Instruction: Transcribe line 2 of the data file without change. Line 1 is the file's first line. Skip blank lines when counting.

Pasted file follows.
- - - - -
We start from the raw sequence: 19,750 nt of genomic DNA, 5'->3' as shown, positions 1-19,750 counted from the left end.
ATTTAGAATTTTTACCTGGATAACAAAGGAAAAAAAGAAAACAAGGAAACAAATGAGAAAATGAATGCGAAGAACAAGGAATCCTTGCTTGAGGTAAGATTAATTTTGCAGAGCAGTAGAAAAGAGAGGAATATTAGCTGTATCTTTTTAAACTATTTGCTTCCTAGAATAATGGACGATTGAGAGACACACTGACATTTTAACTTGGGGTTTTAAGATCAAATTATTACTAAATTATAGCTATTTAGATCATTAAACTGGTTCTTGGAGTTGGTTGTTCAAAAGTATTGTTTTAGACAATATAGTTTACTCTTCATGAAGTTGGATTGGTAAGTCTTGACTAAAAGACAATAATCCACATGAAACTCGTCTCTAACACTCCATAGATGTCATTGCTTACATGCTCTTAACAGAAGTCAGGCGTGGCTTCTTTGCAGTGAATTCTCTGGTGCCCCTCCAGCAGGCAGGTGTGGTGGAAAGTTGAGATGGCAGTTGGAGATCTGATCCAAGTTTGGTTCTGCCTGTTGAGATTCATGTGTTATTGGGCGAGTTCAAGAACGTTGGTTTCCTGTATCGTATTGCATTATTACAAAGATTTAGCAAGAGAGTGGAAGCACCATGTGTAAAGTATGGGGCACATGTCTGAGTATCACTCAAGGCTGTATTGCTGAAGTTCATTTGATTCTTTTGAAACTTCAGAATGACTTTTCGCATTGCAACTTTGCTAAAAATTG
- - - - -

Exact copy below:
ATTTAGAATTTTTACCTGGATAACAAAGGAAAAAAAGAAAACAAGGAAACAAATGAGAAAATGAATGCGAAGAACAAGGAATCCTTGCTTGAGGTAAGATTAATTTTGCAGAGCAGTAGAAAAGAGAGGAATATTAGCTGTATCTTTTTAAACTATTTGCTTCCTAGAATAATGGACGATTGAGAGACACACTGACATTTTAACTTGGGGTTTTAAGATCAAATTATTACTAAATTATAGCTATTTAGATCATTAAACTGGTTCTTGGAGTTGGTTGTTCAAAAGTATTGTTTTAGACAATATAGTTTACTCTTCATGAAGTTGGATTGGTAAGTCTTGACTAAAAGACAATAATCCACATGAAACTCGTCTCTAACACTCCATAGATGTCATTGCTTACATGCTCTTAACAGAAGTCAGGCGTGGCTTCTTTGCAGTGAATTCTCTGGTGCCCCTCCAGCAGGCAGGTGTGGTGGAAAGTTGAGATGGCAGTTGGAGATCTGATCCAAGTTTGGTTCTGCCTGTTGAGATTCATGTGTTATTGGGCGAGTTCAAGAACGTTGGTTTCCTGTATCGTATTGCATTATTACAAAGATTTAGCAAGAGAGTGGAAGCACCATGTGTAAAGTATGGGGCACATGTCTGAGTATCACTCAAGGCTGTATTGCTGAAGTTCATTTGATTCTTTTGAAACTTCAGAATGACTTTTCGCATTGCAACTTTGCTAAAAATTG